In June 2020, the Ministry of Education stripped trustees of their governance role after the Province had seen enough evidence of the board’s continued refusal to address its systemic discrimination problems. The ministry appointed Bruce Rodrigues to supervise PDSB to “undertake the necessary actions to eliminate the practices and policies underpinning discrimination and inequalities.” A year later, in August 2021, the school board’s trustees issued a letter to the Province to have him removed. The letter was ignored. 

Now, many of the same trustees have reneged on the commitment to honour Iluyomade, who fought to hold them accountable.

Valerie Williams, who was also part of the Steering Committee, said she thinks the situation seems to have gotten worse overall. “Even though we were under supervision for the last two years, it seems like things have gotten worse because at least before supervision we were able to delegate, now we can delegate but not during board meetings,” she said. “We’re feeling extremely betrayed and disappointed that that decision has been made.”

The Ministry previously issued 27 directives in response to two damning audits that found widespread evidence of systemic racism in the school board. In 2020, the former director of PDSB, Peter Joshua, was fired for ignoring the problems and not holding board leaders accountable for creating a poisonous culture that visible minority students were exposed to for decades. Rashmi Swarup, the first South Asian-Canadian woman to lead a school board in the province, eventually took up the job of director with a plan to create connections with and prioritize the concerns of the PDSB community.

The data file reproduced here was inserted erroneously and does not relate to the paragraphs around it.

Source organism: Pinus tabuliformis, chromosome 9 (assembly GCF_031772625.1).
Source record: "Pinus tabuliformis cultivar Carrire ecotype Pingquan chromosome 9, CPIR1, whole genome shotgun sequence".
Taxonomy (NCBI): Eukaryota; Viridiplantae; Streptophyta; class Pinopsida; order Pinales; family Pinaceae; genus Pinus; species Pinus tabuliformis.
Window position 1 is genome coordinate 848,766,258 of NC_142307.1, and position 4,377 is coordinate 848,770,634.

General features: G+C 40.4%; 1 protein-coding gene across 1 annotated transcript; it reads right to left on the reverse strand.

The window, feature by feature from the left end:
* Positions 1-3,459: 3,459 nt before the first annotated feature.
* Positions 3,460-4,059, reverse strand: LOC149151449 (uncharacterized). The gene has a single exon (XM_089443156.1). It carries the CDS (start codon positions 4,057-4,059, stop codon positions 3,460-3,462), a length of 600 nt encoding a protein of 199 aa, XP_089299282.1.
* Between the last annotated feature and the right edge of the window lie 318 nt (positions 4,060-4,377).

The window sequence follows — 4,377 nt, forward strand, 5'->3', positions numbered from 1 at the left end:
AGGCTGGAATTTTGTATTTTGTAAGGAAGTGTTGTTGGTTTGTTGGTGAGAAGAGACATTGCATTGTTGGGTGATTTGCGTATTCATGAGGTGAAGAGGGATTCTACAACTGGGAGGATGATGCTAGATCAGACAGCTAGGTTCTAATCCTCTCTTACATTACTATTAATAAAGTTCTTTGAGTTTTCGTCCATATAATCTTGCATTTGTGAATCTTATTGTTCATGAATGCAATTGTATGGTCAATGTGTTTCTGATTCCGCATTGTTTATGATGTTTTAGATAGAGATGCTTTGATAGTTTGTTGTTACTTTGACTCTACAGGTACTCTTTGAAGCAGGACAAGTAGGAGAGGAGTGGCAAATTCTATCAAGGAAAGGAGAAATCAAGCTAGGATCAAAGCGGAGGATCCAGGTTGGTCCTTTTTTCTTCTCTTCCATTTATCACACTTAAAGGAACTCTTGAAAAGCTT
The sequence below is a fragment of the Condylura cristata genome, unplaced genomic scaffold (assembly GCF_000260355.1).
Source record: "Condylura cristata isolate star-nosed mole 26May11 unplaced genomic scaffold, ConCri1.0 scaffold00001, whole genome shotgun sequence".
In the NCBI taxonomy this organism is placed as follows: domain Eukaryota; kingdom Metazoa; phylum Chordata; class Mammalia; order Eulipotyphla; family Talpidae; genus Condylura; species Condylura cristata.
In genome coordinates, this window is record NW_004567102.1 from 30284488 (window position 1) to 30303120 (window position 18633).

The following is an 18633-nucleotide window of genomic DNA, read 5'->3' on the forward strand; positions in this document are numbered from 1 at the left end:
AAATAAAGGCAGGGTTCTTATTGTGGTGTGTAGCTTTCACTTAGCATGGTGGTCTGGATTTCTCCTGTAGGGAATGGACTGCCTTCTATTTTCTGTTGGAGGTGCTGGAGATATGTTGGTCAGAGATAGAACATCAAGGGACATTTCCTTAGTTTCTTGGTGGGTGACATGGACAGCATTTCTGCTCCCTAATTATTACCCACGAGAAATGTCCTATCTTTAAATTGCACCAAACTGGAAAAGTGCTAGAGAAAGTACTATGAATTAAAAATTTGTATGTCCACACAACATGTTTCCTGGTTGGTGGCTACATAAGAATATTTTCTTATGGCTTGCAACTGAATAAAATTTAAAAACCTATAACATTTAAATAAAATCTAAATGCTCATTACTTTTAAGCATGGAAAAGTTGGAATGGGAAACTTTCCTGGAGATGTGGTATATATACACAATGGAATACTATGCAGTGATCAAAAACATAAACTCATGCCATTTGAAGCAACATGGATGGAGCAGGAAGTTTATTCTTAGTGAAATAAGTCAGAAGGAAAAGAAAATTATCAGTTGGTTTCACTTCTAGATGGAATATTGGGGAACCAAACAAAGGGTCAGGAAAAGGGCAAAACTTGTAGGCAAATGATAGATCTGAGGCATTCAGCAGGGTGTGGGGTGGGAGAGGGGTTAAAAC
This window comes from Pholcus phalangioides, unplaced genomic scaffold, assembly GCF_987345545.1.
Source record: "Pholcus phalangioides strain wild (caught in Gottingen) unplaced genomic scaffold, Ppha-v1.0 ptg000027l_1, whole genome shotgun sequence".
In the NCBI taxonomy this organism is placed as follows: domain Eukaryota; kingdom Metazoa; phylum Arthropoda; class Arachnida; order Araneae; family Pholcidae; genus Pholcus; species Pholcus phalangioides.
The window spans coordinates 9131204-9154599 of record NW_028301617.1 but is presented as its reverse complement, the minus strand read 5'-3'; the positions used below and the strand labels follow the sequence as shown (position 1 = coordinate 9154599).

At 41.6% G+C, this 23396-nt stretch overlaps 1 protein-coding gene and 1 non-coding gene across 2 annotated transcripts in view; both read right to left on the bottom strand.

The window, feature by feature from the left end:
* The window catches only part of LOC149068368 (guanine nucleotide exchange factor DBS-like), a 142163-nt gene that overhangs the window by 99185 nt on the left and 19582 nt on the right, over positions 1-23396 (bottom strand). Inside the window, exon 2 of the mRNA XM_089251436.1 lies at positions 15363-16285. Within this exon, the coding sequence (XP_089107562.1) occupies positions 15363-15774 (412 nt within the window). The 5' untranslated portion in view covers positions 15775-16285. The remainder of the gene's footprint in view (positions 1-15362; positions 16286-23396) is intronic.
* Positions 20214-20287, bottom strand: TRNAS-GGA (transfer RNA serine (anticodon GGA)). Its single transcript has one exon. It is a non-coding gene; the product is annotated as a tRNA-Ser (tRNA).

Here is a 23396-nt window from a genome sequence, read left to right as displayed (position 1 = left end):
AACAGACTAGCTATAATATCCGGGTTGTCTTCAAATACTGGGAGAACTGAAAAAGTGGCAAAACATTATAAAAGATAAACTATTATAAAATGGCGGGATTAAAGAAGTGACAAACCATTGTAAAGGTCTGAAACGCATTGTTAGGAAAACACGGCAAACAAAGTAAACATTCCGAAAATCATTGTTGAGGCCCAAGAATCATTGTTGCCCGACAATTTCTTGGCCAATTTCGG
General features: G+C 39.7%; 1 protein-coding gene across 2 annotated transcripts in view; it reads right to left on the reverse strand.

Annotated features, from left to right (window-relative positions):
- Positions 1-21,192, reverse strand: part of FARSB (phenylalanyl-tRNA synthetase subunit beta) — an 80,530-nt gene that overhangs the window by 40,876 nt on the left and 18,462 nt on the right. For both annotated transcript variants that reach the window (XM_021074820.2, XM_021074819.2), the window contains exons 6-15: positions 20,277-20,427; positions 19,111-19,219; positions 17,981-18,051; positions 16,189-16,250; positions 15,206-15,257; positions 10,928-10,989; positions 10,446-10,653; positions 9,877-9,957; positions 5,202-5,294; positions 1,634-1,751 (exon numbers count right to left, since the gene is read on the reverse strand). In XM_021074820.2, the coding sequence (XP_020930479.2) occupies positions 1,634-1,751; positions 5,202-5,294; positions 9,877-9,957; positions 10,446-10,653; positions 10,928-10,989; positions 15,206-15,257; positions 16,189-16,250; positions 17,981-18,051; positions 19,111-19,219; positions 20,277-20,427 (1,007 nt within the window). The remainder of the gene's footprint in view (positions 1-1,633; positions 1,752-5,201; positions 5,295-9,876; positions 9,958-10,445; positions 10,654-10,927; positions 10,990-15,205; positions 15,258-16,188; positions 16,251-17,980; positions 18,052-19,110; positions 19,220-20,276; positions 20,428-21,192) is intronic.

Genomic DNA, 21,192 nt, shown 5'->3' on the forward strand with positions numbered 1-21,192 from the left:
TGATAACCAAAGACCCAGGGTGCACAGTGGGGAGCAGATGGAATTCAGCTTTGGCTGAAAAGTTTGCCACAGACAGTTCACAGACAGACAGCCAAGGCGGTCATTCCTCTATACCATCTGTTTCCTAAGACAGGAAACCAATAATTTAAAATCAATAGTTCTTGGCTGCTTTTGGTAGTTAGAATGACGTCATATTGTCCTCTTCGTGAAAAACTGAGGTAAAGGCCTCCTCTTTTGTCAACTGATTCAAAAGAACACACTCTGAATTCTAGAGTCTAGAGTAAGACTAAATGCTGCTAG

“It would be very unfortunate if you don’t honour past agreements with the community, especially given the climate that we’re in, and we’re on a journey to build trust,” McDonald said. “We’re rebuilding trust.”

A petition has been launched by community members in an attempt to convince trustees to move forward with naming the Centre after Iluyomade. Details can be found here

Email: samanah.ali@thepointer.com

Twitter: @SamanahAli

By Samanah Ali, Local Journalism Initiative Reporter

Original Published on May 25, 2023 at 19:00

This item reprinted with permission from   The Pointer   Mississauga, Ontario
Comments are Welcome - Leave a reply below - Posts are moderated

Comments are Welcome - Leave a reply below - Posts are moderated